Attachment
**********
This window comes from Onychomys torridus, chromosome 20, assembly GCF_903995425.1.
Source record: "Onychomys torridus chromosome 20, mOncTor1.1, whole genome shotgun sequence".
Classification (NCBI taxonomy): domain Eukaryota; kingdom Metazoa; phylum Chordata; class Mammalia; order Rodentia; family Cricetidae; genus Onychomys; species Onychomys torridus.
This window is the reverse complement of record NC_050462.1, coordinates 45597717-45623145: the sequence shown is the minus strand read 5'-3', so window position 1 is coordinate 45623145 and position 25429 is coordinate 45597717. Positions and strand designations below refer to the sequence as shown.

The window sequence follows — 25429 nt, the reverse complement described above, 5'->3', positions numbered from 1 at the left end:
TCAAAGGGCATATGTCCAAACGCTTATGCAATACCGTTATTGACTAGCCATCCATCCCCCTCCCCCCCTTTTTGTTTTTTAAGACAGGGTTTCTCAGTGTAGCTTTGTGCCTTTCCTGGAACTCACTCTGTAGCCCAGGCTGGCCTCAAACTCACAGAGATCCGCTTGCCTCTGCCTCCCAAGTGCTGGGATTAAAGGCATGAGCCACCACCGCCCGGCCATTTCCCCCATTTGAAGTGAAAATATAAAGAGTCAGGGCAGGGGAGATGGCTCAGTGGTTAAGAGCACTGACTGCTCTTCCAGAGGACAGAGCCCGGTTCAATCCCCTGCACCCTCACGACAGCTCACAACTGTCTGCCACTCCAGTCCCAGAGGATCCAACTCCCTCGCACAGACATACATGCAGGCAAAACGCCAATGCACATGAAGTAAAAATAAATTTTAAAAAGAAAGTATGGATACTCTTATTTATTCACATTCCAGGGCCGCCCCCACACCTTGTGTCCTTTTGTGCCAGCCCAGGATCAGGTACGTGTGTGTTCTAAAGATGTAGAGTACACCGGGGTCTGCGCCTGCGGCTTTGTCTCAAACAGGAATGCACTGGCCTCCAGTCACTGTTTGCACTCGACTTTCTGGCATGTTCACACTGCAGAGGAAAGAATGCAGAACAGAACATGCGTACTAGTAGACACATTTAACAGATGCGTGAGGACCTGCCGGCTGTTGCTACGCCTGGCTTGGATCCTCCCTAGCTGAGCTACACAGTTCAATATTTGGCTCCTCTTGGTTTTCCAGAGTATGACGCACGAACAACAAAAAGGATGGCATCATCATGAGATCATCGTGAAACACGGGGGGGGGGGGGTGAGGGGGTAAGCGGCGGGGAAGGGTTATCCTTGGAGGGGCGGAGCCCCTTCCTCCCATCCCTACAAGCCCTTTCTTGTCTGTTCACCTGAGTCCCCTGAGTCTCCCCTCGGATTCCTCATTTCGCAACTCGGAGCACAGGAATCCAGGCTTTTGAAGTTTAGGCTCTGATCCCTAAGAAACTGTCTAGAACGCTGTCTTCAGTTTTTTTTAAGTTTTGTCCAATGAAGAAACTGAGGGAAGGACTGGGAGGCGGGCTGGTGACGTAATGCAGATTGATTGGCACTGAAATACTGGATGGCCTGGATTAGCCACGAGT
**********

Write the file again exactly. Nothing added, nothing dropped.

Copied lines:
This window comes from Onychomys torridus, chromosome 20, assembly GCF_903995425.1.
Source record: "Onychomys torridus chromosome 20, mOncTor1.1, whole genome shotgun sequence".
Classification (NCBI taxonomy): domain Eukaryota; kingdom Metazoa; phylum Chordata; class Mammalia; order Rodentia; family Cricetidae; genus Onychomys; species Onychomys torridus.
This window is the reverse complement of record NC_050462.1, coordinates 45597717-45623145: the sequence shown is the minus strand read 5'-3', so window position 1 is coordinate 45623145 and position 25429 is coordinate 45597717. Positions and strand designations below refer to the sequence as shown.

The window sequence follows — 25429 nt, the reverse complement described above, 5'->3', positions numbered from 1 at the left end:
TCAAAGGGCATATGTCCAAACGCTTATGCAATACCGTTATTGACTAGCCATCCATCCCCCTCCCCCCCTTTTTGTTTTTTAAGACAGGGTTTCTCAGTGTAGCTTTGTGCCTTTCCTGGAACTCACTCTGTAGCCCAGGCTGGCCTCAAACTCACAGAGATCCGCTTGCCTCTGCCTCCCAAGTGCTGGGATTAAAGGCATGAGCCACCACCGCCCGGCCATTTCCCCCATTTGAAGTGAAAATATAAAGAGTCAGGGCAGGGGAGATGGCTCAGTGGTTAAGAGCACTGACTGCTCTTCCAGAGGACAGAGCCCGGTTCAATCCCCTGCACCCTCACGACAGCTCACAACTGTCTGCCACTCCAGTCCCAGAGGATCCAACTCCCTCGCACAGACATACATGCAGGCAAAACGCCAATGCACATGAAGTAAAAATAAATTTTAAAAAGAAAGTATGGATACTCTTATTTATTCACATTCCAGGGCCGCCCCCACACCTTGTGTCCTTTTGTGCCAGCCCAGGATCAGGTACGTGTGTGTTCTAAAGATGTAGAGTACACCGGGGTCTGCGCCTGCGGCTTTGTCTCAAACAGGAATGCACTGGCCTCCAGTCACTGTTTGCACTCGACTTTCTGGCATGTTCACACTGCAGAGGAAAGAATGCAGAACAGAACATGCGTACTAGTAGACACATTTAACAGATGCGTGAGGACCTGCCGGCTGTTGCTACGCCTGGCTTGGATCCTCCCTAGCTGAGCTACACAGTTCAATATTTGGCTCCTCTTGGTTTTCCAGAGTATGACGCACGAACAACAAAAAGGATGGCATCATCATGAGATCATCGTGAAACACGGGGGGGGGGGGGTGAGGGGGTAAGCGGCGGGGAAGGGTTATCCTTGGAGGGGCGGAGCCCCTTCCTCCCATCCCTACAAGCCCTTTCTTGTCTGTTCACCTGAGTCCCCTGAGTCTCCCCTCGGATTCCTCATTTCGCAACTCGGAGCACAGGAATCCAGGCTTTTGAAGTTTAGGCTCTGATCCCTAAGAAACTGTCTAGAACGCTGTCTTCAGTTTTTTTTAAGTTTTGTCCAATGAAGAAACTGAGGGAAGGACTGGGAGGCGGGCTGGTGACGTAATGCAGATTGATTGGCACTGAAATACTGGATGGCCTGGATTAGCCACGAGT